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Am Fam Physician. 2005;71(12):2383

The Agency for Healthcare Research and Quality (AHRQ) has reviewed the use of routine episiotomy in uncomplicated vaginal births. “The Use of Episiotomy in Obstetrical Care: A Systematic Review” (AHRQ Evidence Report/Technical Review no. 112) appears in the May 1, 2005, issue of the Journal of the American Medical Association, and is available online at:

Researchers found that episiotomy performed during uncomplicated vaginal birth does not provide immediate or long-term benefit for the mother. Episiotomy is used in approximately one third of vaginal deliveries to hasten birth and prevent tearing of the perineum during delivery.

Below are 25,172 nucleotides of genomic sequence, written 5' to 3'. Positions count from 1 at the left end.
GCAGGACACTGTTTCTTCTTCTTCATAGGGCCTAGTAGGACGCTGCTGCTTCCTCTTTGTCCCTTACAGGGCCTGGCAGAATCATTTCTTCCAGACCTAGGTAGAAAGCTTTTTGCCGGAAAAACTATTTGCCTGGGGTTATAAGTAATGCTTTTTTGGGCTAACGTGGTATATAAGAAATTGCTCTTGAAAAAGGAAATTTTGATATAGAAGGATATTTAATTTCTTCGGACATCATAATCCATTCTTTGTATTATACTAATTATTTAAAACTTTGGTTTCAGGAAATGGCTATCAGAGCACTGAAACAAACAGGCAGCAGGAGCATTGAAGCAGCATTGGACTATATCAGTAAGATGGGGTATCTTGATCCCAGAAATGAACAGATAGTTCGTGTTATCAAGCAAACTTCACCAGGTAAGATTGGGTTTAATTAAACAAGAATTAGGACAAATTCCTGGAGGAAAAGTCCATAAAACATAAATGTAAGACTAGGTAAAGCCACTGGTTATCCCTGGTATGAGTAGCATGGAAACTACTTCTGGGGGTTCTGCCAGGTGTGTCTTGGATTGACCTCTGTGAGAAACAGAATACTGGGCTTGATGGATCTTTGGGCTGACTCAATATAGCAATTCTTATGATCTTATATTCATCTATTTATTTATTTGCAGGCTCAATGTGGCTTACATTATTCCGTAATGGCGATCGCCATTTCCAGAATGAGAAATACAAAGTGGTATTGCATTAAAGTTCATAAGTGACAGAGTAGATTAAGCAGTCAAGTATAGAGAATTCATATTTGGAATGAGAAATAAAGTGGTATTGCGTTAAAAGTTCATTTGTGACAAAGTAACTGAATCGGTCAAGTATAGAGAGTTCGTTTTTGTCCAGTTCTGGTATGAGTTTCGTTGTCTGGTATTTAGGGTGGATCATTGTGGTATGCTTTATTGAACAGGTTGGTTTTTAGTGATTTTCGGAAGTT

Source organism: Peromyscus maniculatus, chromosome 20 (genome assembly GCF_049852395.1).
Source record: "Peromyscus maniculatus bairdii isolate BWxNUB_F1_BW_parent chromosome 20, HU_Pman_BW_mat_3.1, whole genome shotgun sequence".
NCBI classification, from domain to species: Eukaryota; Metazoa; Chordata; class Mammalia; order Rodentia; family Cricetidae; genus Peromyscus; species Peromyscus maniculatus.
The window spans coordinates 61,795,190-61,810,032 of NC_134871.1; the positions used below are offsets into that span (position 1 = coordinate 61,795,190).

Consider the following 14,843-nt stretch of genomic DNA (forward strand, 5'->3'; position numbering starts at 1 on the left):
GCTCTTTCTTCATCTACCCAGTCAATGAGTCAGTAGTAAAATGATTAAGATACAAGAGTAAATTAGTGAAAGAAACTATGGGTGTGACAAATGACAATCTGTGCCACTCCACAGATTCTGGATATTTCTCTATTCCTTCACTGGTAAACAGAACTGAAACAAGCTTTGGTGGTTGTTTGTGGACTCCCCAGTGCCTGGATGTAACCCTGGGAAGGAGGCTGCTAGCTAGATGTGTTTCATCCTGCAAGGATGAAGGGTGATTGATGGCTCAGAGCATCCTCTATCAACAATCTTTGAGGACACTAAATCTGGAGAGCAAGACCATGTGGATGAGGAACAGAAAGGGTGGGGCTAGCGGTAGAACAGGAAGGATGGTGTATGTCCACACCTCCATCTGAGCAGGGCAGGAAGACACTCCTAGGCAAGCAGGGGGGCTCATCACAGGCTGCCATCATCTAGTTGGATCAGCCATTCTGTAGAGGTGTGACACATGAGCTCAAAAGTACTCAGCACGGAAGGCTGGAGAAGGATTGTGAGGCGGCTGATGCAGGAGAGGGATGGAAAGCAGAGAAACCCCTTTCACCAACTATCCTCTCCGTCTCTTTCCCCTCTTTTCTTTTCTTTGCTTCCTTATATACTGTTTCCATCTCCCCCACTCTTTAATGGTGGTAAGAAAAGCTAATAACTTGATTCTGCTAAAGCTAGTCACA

Women who had spontaneous tears of the perineum without episiotomy had less pain and no more complications related to healing than women with episiotomies. It also was noted that episiotomy did not protect women against urinary or fecal incontinence, pelvic organ prolapse, or difficulties in sexual function in the first three months to five years after delivery.

According to the AHRQ, a two-stage repair, which sutures the underlying layers of tissue but leaves the perineal skin unsutured, is more beneficial than a three-stage repair, which sutures the perineal skin. The researchers also found that continuous, subcuticular suturing may be superior to interrupted, transcutaneous suturing, and that polyglycolic acid sutures may be superior to chromium cat gut for episiotomy suturing.

Because the review did not include neonatal outcomes, possible benefits of episiotomy for babies were not addressed.

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